The Sopwith Triplane was used in combat by the Royal Naval Air Service. The stack of three wings reduced wingspan and increased wing area making it handle and climb better than biplanes. Visibility from the cockpit was outstanding but the "Tripe" was slower and less heavily armed than it's German opponents. The Germans were impressed with its performance and a captured Triplane inspired the development of the Fokker DR.I. The Triplane was eventually withdrawn from service and replaced with the Sopwith Camel.
The "Black Flight," commanded by Canadian ace Raymond Collishaw, shot down 87 German aircraft in three months while flying the Sopwith Triplane. Downing 33 enemy aircraft, Collishaw scored more victories with this plane than any other ace.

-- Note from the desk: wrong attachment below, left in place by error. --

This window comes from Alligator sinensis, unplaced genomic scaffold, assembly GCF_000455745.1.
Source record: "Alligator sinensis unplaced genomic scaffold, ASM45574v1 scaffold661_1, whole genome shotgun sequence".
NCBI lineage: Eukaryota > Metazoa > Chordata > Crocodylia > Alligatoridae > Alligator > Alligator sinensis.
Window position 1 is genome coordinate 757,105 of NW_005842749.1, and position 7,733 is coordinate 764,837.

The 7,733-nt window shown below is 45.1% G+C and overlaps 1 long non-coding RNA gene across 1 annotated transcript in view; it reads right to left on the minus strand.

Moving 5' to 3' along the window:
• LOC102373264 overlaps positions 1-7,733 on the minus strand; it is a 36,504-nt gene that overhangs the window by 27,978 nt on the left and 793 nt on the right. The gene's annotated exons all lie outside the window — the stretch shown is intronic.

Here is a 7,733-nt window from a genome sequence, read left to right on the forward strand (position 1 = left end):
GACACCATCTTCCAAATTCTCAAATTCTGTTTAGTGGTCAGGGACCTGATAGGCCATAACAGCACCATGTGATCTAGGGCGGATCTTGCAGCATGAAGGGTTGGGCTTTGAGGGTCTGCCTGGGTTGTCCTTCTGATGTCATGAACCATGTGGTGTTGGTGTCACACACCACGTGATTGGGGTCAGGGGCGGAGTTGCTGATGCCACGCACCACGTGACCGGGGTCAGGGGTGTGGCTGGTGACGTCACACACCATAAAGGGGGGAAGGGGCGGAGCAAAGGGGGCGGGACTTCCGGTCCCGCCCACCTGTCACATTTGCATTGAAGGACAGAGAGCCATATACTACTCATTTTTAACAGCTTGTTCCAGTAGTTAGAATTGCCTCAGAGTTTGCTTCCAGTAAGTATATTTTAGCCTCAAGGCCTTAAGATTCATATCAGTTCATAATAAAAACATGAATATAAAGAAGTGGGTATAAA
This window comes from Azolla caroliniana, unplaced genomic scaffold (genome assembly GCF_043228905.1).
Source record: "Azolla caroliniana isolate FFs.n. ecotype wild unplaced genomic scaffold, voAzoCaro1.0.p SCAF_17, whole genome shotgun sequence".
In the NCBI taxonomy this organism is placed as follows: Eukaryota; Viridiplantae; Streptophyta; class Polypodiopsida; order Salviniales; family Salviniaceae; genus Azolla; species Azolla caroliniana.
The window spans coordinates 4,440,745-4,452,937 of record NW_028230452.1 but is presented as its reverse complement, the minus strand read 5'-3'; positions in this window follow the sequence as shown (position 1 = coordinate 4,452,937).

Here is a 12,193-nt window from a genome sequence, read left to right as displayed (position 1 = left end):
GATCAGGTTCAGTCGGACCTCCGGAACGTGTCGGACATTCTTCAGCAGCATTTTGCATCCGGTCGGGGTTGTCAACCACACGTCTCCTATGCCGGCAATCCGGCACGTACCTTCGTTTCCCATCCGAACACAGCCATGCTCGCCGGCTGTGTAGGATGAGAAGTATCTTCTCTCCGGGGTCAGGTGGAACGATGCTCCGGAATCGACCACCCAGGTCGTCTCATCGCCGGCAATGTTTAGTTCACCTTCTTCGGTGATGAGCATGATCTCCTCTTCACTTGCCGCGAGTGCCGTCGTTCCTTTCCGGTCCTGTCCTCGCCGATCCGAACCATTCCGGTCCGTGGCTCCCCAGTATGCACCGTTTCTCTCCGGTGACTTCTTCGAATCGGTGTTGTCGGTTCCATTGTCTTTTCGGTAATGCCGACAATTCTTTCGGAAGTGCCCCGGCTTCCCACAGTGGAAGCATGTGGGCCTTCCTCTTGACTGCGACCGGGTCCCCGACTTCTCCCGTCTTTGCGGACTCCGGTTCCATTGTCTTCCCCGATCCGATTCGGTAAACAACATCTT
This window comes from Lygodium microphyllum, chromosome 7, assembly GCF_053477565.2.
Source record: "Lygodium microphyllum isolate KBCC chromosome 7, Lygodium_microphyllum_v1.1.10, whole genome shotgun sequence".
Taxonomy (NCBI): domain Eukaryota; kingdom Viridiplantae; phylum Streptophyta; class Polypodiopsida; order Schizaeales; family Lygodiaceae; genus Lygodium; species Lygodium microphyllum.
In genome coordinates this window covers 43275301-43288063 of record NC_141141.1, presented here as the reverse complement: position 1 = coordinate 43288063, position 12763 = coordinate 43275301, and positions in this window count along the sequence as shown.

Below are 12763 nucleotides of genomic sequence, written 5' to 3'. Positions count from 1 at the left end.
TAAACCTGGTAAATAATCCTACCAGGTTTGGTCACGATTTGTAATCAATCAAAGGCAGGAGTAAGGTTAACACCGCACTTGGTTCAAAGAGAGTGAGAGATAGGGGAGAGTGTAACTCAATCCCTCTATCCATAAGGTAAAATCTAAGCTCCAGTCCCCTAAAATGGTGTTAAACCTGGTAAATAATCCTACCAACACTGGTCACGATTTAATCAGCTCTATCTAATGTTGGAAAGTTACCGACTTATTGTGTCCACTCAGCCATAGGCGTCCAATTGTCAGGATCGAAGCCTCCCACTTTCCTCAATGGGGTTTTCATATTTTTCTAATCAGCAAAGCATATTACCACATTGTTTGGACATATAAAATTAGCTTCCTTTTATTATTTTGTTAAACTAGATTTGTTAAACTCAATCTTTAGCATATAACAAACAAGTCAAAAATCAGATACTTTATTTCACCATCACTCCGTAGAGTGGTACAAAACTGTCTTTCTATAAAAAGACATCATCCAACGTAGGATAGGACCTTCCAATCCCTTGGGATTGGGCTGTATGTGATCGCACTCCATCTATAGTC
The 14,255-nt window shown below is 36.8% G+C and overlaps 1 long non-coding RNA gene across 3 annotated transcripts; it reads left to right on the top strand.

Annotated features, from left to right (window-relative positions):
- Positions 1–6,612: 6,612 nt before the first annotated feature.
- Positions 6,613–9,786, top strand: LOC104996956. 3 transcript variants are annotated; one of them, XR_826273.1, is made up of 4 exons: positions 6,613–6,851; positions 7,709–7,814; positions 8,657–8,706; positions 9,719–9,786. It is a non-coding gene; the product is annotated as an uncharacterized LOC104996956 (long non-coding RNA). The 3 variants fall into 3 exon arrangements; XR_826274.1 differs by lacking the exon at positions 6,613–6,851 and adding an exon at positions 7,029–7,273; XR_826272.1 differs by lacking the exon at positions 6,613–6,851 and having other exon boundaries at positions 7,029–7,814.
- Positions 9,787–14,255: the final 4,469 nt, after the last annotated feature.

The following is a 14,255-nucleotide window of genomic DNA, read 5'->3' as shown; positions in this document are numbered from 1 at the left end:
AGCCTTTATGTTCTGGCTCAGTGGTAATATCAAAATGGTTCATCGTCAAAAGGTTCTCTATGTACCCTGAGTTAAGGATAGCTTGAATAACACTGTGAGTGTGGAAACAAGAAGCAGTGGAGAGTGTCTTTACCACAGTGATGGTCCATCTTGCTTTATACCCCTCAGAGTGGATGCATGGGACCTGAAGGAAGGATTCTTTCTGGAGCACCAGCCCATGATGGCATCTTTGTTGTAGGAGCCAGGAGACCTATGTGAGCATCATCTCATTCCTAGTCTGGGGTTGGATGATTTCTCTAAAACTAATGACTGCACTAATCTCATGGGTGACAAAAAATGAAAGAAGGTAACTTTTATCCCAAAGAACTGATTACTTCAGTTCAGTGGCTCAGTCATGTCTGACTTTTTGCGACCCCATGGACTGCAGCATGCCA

According to Cecil Lewis, of "all machines, the Triplane remains in my memory as the best . . . Other machines were faster, stronger, had better climb or vision; but none was so friendly as the Tripe. . . It was so well balanced that it would fly hands off on the tail-trimmer, which other aircraft boasted they could do, but didn't. It could do more than this: set the engine at three-quarter throttle and wind the tail well back and the Tripe would loop indefinitely. I once did 21 loops in a row!" 1